On the morning of August 28, 2005, I evacuated New Orleans with my parents, less than twenty-four hours before Katrina came ashore, driving fourteen-foot storm tides ahead of it. We spent hours on the five-mile bridge over Lake Pontchartrain, watching Lawrence of Arabia in the back seat while waterspouts spun beyond our windows. When I woke up the next morning in Nashville, a newscaster in a dry poncho was standing near the Superdome; she talked only of wind damage.
During those few months immediately following the storm, when there was much concern about the city’s diminished population, any critical mass of people felt strangely victorious, a desperate grab at a handful of social fabric. O’Neil’s memorial was a loaded moment of many loaded moments in the new New Orleans, a place and time when everything you did carried meaning.
There’s a strong breeze from the South and petals are flying off flowering trees. We can smell the briny Gulf of Mexico. Dozens of new seedlings have been planted and braced so they can set roots. Audubon Park used to get the attention, but City Park’s spruced up and all promise. Covering thirteen hundred acres in Mid City, this has become everyone’s park.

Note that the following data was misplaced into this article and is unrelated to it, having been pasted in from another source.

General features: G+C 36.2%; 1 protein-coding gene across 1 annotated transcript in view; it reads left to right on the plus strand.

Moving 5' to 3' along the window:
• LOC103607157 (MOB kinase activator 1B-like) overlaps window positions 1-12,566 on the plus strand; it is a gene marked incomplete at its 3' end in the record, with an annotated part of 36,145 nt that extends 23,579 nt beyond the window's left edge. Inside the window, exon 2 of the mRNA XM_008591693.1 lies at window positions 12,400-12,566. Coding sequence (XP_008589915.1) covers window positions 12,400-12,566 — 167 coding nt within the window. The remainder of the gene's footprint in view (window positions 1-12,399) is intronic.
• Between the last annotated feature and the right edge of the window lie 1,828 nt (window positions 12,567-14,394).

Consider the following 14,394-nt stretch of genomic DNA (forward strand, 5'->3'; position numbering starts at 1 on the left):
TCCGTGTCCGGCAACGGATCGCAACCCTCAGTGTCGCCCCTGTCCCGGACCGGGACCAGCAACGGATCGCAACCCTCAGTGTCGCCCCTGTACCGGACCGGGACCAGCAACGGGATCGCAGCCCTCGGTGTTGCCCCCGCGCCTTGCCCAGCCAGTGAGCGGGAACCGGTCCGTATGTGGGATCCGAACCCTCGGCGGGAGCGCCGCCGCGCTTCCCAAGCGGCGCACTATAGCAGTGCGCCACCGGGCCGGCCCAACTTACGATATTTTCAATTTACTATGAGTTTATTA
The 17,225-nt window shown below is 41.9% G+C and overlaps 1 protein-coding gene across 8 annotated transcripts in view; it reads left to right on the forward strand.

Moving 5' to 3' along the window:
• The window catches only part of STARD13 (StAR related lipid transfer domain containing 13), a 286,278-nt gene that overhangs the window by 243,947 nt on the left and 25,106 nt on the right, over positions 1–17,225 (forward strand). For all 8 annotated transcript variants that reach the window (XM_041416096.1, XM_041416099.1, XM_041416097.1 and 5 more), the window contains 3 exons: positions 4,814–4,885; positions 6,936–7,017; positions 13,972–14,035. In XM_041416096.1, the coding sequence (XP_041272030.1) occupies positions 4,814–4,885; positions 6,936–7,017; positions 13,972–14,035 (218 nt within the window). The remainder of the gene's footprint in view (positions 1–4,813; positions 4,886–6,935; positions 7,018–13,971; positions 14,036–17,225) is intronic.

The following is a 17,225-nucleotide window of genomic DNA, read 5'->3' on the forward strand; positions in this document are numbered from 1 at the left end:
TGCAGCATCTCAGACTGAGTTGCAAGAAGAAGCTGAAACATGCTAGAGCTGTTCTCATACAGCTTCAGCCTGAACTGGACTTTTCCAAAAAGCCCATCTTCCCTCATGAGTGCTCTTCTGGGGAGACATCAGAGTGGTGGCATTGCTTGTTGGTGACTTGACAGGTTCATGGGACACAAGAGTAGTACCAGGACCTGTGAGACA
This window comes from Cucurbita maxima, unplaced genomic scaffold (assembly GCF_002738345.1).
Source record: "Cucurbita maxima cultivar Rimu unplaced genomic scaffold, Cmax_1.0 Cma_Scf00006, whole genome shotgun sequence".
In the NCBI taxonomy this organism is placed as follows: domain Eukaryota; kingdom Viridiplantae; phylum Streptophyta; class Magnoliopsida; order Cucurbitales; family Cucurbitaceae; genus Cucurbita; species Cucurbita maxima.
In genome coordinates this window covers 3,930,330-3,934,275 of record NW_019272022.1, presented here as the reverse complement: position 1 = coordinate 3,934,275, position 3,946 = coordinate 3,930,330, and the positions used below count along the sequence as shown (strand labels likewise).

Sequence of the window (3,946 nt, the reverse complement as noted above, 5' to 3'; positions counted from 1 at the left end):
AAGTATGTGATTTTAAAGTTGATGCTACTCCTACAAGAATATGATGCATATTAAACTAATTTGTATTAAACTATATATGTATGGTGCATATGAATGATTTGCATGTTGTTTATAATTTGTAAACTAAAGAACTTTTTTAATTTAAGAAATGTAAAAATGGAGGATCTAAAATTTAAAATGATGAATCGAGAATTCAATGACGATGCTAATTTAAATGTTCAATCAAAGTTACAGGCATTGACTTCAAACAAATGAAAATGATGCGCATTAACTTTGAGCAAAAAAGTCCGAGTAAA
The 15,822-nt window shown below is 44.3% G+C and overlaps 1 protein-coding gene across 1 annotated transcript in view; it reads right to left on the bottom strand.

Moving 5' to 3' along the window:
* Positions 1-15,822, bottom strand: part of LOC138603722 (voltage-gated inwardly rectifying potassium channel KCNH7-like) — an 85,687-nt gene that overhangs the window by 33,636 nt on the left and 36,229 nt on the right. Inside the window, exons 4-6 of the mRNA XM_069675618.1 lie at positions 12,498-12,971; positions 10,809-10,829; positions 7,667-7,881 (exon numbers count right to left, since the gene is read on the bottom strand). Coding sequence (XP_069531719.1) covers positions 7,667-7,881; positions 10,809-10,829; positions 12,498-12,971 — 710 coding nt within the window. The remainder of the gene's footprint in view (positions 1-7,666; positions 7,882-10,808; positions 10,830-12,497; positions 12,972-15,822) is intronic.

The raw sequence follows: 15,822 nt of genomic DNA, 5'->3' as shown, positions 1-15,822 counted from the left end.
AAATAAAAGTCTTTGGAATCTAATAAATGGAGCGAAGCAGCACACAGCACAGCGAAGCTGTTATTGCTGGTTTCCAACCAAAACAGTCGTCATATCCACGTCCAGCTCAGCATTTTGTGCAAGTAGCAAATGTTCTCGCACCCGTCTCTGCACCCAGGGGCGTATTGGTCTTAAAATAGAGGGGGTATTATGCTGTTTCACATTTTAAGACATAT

The Country Club is a pale yellow, classic nineteenth-century Creole mansion with a grand front porch. Inside are fifteen-foot ceilings, polished hardwood floors, and palms in pots. People dine in the house’s rooms, and there’s a bar in the back near the pool where Anne, on her way to the bathroom, saw a naked woman ordering a drink.
An interview with filmmaker Holly Hardman.
Good People Go To Hell, Saved People Go To Heaven is not an uncritical film, but it’s also not a polemic. The story unfolds as a delicately probed and fairly portrayed panorama of people and belief that is both touching, at times, and terrifying.